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ESM-2 for General Protein Binding Site Prediction

This model is trained to predict general binding sites of proteins using only the sequence. This is a finetuned version of esm2_t6_8M_UR50D (see here and also here for more info on the base model), trained on this dataset. The data is not filtered by family, and thus the model may be overfit to some degree. In the Hugging Face Inference API widget to the right there are three protein sequence examples. The first is a DNA binding protein truncated to the first 1022 amino acid residues (see UniProt entry here).

The second and third were obtained using EvoProtGrad a Markov Chain Monte Carlo method of (in silico) directed evolution of proteins based on a form of Gibbs sampling. The mutatant-type protein sequences in theory should have similar binding sites to the wild-type protein sequence, but perhaps with higher binding affinity. Testing this out on the model, we see the two proteins indeed have the same binding sites, which validates to some degree that the model has learned to predict binding sites well (and that EvoProtGrad works as intended).


This model was trained on approximately 70,000 proteins with binding site and active site annotations in UniProt. The training split was a random 85/15 split for this version, and does not consider anything in the way of family or sequence similarity. New iterations of the model have been trained on larger datasets (over 200,000 proteins), with the split such that there are no overlapping families, however they seem to overfit much earlier and have significantly worse performance in terms of the training metrics (precision, recall, and F1). To address this we plan to implement LoRA (and hopefully QLoRA).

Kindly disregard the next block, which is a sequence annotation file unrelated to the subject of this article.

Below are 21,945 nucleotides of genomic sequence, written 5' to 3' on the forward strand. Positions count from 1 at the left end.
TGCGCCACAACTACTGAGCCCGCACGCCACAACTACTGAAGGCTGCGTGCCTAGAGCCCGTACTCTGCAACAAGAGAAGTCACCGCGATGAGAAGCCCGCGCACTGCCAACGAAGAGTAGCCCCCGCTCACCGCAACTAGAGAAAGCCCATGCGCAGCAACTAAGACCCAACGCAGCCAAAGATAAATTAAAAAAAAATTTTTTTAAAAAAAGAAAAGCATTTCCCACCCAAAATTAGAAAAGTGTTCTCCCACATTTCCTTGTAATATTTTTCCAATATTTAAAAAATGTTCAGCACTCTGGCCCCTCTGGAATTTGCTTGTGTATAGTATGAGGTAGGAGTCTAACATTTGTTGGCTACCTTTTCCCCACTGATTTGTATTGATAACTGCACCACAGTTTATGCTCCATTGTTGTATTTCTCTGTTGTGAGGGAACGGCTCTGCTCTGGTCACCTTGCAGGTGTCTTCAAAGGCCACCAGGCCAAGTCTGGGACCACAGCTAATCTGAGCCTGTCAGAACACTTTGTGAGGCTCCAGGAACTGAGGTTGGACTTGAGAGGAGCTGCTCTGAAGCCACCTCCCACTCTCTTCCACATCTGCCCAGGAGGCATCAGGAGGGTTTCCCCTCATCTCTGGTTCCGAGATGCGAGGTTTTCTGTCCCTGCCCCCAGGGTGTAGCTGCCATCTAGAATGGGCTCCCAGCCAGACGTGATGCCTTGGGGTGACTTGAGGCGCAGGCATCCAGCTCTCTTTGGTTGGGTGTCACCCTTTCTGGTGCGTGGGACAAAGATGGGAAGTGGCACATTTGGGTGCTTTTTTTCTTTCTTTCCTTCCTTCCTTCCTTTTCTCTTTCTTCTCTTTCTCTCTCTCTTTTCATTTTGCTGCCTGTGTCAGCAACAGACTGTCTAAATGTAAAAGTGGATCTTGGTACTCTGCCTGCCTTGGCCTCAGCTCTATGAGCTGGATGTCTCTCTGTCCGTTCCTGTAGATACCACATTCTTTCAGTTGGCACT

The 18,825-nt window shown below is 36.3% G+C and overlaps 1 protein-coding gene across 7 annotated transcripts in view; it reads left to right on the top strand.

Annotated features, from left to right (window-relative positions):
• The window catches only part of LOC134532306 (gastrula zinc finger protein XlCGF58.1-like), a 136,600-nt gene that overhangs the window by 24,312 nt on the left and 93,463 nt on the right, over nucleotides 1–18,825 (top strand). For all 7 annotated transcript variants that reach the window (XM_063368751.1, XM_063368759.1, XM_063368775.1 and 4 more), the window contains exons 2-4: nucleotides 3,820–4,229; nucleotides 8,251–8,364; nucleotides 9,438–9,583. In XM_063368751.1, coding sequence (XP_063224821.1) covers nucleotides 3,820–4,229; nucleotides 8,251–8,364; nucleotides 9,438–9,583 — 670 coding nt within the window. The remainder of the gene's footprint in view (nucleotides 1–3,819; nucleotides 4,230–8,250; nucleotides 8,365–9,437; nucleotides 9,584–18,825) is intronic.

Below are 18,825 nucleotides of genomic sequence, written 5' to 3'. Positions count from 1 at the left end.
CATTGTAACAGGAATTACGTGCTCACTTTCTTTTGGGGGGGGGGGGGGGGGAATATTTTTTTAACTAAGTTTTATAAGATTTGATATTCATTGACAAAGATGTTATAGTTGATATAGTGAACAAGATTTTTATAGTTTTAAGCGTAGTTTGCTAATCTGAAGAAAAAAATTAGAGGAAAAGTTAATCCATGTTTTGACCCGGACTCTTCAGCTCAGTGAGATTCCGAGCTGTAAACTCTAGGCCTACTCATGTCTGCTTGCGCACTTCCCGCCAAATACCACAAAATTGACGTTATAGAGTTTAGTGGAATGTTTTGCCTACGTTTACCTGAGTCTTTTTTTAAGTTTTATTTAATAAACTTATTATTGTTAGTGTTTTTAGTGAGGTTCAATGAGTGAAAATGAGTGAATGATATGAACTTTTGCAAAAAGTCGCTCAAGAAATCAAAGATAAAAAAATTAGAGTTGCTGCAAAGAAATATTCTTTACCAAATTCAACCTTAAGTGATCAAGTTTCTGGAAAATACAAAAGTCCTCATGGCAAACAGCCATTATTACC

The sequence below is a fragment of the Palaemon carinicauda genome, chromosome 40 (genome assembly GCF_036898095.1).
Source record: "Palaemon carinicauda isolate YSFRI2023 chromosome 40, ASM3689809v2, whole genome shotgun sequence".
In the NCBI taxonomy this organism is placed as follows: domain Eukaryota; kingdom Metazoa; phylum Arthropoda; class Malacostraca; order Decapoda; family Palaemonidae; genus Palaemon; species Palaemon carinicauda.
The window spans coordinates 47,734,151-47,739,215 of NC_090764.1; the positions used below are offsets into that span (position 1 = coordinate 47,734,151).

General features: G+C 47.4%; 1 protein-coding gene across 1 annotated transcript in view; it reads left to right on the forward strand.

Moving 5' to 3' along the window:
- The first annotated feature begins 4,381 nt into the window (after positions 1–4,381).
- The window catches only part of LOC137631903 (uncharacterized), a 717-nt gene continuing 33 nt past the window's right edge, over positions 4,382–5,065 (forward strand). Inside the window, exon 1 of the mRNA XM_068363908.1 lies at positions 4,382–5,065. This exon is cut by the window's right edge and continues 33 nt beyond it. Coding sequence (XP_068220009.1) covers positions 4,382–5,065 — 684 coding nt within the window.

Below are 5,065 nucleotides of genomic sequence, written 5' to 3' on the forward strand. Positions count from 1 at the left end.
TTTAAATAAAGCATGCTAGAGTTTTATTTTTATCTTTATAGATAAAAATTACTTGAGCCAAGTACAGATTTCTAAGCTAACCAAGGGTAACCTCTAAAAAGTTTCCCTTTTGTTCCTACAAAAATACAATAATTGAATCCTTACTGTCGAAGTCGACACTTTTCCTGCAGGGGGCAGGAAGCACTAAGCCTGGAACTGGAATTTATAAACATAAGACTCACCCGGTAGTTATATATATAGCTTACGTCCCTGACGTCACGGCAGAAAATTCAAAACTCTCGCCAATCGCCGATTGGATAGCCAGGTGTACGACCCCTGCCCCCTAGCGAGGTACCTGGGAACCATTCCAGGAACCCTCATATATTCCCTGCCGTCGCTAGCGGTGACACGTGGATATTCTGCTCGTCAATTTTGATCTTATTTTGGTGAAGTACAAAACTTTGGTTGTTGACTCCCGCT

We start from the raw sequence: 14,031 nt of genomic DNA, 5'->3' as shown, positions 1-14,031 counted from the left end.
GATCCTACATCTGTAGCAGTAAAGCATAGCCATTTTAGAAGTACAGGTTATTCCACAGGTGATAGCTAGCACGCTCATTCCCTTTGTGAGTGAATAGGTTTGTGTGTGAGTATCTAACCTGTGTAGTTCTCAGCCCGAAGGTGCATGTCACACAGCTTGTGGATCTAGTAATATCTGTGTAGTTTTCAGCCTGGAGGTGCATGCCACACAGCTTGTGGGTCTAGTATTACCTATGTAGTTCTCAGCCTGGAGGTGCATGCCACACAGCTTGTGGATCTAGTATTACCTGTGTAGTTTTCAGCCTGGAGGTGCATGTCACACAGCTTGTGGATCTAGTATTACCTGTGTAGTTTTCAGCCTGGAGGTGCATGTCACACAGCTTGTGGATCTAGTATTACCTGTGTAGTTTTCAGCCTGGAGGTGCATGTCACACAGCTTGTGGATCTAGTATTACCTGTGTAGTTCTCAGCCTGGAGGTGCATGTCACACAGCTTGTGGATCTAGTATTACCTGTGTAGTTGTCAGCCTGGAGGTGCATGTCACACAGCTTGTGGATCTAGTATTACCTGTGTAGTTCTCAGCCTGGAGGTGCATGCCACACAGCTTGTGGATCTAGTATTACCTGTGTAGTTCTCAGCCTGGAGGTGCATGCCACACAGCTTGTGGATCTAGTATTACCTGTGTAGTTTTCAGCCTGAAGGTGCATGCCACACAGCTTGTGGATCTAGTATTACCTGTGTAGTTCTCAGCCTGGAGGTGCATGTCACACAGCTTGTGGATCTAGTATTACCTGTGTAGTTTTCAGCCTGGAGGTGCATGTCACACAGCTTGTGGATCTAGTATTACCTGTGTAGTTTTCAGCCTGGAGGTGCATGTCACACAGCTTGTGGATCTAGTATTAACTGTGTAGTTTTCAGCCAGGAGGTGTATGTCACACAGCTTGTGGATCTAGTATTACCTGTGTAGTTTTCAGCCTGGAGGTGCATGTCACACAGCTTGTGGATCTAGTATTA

Training Metrics for the Model in the form of the trainer_state.json can be found here.

epoch 3:
Training Loss Validation Loss Precision	Recall	 F1	      Auc
0.031100	  0.074720	      0.684798	0.966856 0.801743 0.980853

The hyperparameters are:

wandb: 	lr: 0.0004977045729600779
wandb: 	lr_scheduler_type: cosine
wandb: 	max_grad_norm: 0.5
wandb: 	num_train_epochs: 3
wandb: 	per_device_train_batch_size: 8
wandb: 	weight_decay: 0.025

Using the Model

To use the model, try running:

import torch
from transformers import AutoModelForTokenClassification, AutoTokenizer

def predict_binding_sites(model_path, protein_sequences):
    Predict binding sites for a collection of protein sequences.

    - model_path (str): Path to the saved model.
    - protein_sequences (List[str]): List of protein sequences.

    - List[List[str]]: Predicted labels for each sequence.

    # Load tokenizer and model
    tokenizer = AutoTokenizer.from_pretrained(model_path)
    model = AutoModelForTokenClassification.from_pretrained(model_path)

    # Ensure model is in evaluation mode

    # Tokenize sequences
    inputs = tokenizer(protein_sequences, return_tensors="pt", padding=True, truncation=True)

    # Move to the same device as model and obtain logits
    with torch.no_grad():
        logits = model(**inputs).logits

    # Obtain predicted labels
    predicted_labels = torch.argmax(logits, dim=-1).cpu().numpy()

    # Convert label IDs to human-readable labels
    id2label = model.config.id2label
    human_readable_labels = [[id2label[label_id] for label_id in sequence] for sequence in predicted_labels]

    return human_readable_labels

# Usage:
model_path = "AmelieSchreiber/esm2_t6_8M_general_binding_sites_v2"  # Replace with your model's path
unseen_proteins = [
]  # Replace with your protein sequences
predictions = predict_binding_sites(model_path, unseen_proteins)
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